Genre: Action RPG Developer: Warner Bros. Games Montreal (Batham: Arkham Origins) Platform: PS5, Xbox Series X/S, PC release: 21st of October Price: 75 euros
Gotham Knights has not had it easy so far. Not only did the first gameplay videos for the co-op and single player game understandably receive little approval from DC fans, the versions for the last generation were canceled without further ado, and last year’s scheduled release has been pushed back further and further. Now the open world game comes out on October 21 for PS5, Xbox Series X/S and PC and I’ve already been able to meander through Gotham City for three hours.
The happy news: Anyone who liked the Arkham games can look forward to the release. A half-baked superhero game with a Live Service character like The Avengers probably isn’t waiting for us here. On the contrary. What I played was a lot of fun and reminded me of the strengths of the recent Batman games. Before we start testing in a few days, here are my four highlights for you.
Huge battle system – no crazy numbers
The most important message in advance: The numbers about opponents are a thing of the past, the combat system is reminiscent of previous Arkham games, is huge, paved with cool special abilities from the four superheroes and makes a good to very good first impression.
The stylish finishers in particular left a lasting impression. In contrast, the stealth moments were less convincing. We certainly won’t get a second Arkham Asylum here. Only the possibility to fight treacherously, but mainly for the action.
By the way, the action was relaxed with detective passages. Here we scan locations for clues and solve smaller puzzles. This all seems pretty superficial and can even be skipped if you want, but it was a nice change from the action and story moments. It’s also just fun to have quieter moments in an action game.
Have fun with a dose of seriousness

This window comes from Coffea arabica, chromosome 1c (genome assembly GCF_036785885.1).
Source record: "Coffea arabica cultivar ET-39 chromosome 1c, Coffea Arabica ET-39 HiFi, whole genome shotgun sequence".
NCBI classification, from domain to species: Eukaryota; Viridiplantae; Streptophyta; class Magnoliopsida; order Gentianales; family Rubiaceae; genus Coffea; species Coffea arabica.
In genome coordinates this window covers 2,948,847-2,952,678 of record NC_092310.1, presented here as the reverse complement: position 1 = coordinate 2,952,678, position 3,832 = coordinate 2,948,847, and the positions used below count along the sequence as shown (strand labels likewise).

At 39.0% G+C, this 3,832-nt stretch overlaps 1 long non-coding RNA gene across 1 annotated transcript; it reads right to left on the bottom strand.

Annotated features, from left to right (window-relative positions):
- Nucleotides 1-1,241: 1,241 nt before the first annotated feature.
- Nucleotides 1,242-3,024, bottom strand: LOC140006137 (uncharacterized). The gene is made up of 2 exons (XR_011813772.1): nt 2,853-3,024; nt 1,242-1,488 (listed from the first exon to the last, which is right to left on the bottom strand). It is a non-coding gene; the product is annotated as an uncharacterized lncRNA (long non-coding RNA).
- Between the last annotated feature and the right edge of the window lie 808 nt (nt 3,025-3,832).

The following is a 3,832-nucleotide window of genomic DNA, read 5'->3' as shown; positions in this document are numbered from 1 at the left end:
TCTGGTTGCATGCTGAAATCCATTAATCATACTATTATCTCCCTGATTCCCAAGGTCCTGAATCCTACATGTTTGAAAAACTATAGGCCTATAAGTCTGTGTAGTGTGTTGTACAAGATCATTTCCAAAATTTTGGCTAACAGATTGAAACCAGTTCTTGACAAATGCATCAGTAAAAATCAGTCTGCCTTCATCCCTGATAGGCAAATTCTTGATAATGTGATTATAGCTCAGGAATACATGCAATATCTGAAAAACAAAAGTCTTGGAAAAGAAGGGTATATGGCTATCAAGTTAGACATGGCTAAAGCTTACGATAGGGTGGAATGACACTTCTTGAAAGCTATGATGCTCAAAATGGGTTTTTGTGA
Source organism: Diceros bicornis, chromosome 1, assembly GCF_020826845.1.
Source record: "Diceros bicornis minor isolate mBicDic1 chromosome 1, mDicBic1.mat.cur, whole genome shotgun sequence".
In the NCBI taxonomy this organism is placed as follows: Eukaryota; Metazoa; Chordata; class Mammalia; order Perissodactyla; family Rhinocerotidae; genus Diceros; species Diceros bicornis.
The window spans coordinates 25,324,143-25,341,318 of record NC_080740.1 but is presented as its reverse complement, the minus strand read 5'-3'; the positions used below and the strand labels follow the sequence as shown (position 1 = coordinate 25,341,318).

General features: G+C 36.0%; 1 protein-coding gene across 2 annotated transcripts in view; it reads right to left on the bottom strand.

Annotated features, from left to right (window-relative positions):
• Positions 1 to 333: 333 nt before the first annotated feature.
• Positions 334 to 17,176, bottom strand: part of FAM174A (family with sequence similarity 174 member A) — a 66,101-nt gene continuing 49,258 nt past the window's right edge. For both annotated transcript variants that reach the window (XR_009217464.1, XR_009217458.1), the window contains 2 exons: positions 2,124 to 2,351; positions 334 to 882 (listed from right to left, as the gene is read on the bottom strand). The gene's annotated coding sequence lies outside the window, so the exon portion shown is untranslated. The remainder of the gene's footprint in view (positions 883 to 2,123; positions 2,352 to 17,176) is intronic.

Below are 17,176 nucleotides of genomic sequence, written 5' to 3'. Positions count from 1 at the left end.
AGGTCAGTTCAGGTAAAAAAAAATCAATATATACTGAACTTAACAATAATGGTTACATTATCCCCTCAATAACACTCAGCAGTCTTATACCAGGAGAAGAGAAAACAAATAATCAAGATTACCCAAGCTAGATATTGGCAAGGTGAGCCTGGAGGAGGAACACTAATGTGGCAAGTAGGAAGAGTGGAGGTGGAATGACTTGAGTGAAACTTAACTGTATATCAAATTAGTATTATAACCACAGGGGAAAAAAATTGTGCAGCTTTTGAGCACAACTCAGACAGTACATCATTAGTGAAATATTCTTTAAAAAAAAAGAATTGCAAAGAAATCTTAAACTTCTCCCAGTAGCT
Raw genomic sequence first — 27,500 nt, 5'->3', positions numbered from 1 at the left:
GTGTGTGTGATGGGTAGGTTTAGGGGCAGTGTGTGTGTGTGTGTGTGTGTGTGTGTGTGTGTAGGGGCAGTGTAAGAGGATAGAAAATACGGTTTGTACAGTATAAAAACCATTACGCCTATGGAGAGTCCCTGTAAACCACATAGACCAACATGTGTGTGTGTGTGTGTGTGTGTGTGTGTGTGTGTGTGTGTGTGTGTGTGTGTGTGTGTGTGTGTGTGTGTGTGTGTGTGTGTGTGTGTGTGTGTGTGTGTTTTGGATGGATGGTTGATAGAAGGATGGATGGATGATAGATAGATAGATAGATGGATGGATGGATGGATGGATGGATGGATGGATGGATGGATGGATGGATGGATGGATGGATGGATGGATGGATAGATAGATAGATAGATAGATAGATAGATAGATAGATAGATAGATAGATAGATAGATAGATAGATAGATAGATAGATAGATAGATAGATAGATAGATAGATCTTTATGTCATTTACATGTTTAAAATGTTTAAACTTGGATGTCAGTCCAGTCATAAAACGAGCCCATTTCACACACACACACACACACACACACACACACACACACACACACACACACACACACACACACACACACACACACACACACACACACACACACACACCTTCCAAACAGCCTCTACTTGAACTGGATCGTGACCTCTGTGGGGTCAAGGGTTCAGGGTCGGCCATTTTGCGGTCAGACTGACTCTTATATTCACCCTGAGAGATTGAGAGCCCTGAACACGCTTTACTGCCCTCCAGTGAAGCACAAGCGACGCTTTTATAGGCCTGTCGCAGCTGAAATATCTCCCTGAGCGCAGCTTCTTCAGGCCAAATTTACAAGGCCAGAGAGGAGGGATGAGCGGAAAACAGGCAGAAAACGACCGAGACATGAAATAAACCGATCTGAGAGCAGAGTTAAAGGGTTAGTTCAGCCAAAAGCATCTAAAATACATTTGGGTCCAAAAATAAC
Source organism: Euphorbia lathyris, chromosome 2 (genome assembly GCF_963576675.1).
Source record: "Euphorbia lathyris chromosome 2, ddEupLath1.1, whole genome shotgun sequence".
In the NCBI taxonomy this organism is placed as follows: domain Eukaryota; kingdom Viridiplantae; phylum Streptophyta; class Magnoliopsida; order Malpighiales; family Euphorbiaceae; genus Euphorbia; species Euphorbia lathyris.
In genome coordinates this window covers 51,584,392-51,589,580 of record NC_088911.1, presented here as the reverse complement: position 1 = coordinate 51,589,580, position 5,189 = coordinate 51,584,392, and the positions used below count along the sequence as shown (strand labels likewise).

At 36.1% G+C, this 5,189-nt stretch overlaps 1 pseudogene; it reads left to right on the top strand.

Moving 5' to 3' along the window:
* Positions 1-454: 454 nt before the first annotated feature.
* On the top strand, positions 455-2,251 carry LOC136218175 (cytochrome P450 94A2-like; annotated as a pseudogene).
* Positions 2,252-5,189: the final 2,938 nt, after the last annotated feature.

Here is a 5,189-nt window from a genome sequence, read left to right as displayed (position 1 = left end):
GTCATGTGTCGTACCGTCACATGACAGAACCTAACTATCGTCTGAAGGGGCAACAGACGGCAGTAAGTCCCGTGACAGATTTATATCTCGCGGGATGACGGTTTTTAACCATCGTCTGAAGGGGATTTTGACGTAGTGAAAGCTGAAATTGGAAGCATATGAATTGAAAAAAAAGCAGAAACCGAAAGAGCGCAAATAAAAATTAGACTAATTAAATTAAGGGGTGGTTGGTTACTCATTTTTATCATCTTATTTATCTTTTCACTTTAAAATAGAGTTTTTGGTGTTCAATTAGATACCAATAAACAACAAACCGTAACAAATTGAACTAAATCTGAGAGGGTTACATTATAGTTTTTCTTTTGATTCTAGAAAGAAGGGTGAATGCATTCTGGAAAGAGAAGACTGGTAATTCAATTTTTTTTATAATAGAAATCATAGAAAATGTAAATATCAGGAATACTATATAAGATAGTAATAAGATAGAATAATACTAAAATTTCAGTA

While The Avengers takes itself fairly seriously as a superhero game, Gotham Knights seems to be a nice mix of completely crazy moments combined with serious dialogue that adds depth to Batgirl, Red Hood, Robin and Nightwing.
Warning: the following paragraph contains minor spoilers
My opponent was the imprisoned Harley Quinn, whom I had to visit at Arkham Asylum to get important information. Harley then tied the necessary information to a floating balloon unicorn, floated it above the prison and I was then able to get it during a fight in the courtyard to the tune of Ricky Martin’s “Livin La Vida Loca”. Thanks for that Harry!
The clock tower as a domestic hub
What could be better than a cozy, quiet hub in open world games? Be it Majula from Dark Souls 2, Milano from Guardians of the Galaxy or Normandy from Mass Effect as the best known example.
In Gotham Knights, the clock tower serves as a refuge for our team of superheroes. Here you level up, switch between the four heroes depending on your mood, accept missions and progress through the story.
Although the resting place seems quite compact compared to the examples above and how much life and interaction it is filled with, I can’t estimate it definitively yet, but the first impression is certainly very positive.
Through Gotham on the Bat Bike
I haven’t been able to get an impression of the open world activities yet, but more on that in the test, but of the Bat Bike, which allowed me to race through the dodgy lamplight-flooded gloomy streets – Gotham Knights, by the way, is a chic and atmospherically coherent game that won’t be a next-gen graphic showcase of its looks though. It looks very good for an open world game, period.
While the Arkham Knights Batmobile was an overpowering, unsuitable tool for many fans of the series, the bike looks rather subtle. The controls are fun Arcadian, we can use ranged attacks like Red Hood’s pistols from the seat and smoothly swing to higher places with the grappling hook.
As a big fan of the Batman: Arkham games, my eyebrows raised critically after the first information and gameplay videos about Gotham Knights. Is this going to be another live service crap with loot shooter mechanics and a multiplayer focus?
Over the past few weeks, it has become increasingly clear that Warner Bros. is not going down this road (anymore) and is offering us a classic single-player superhero game with an open world, which can optionally also be played in pairs.
After three incredibly fun hours in Gotham, I can well imagine that in two weeks there will be a surprise hit for many that many have already written off. The biggest question mark for me is still the open world, which hopefully Arkham City will be filled with fun side activities. The fun of the game may still turn around here, but hopefully not.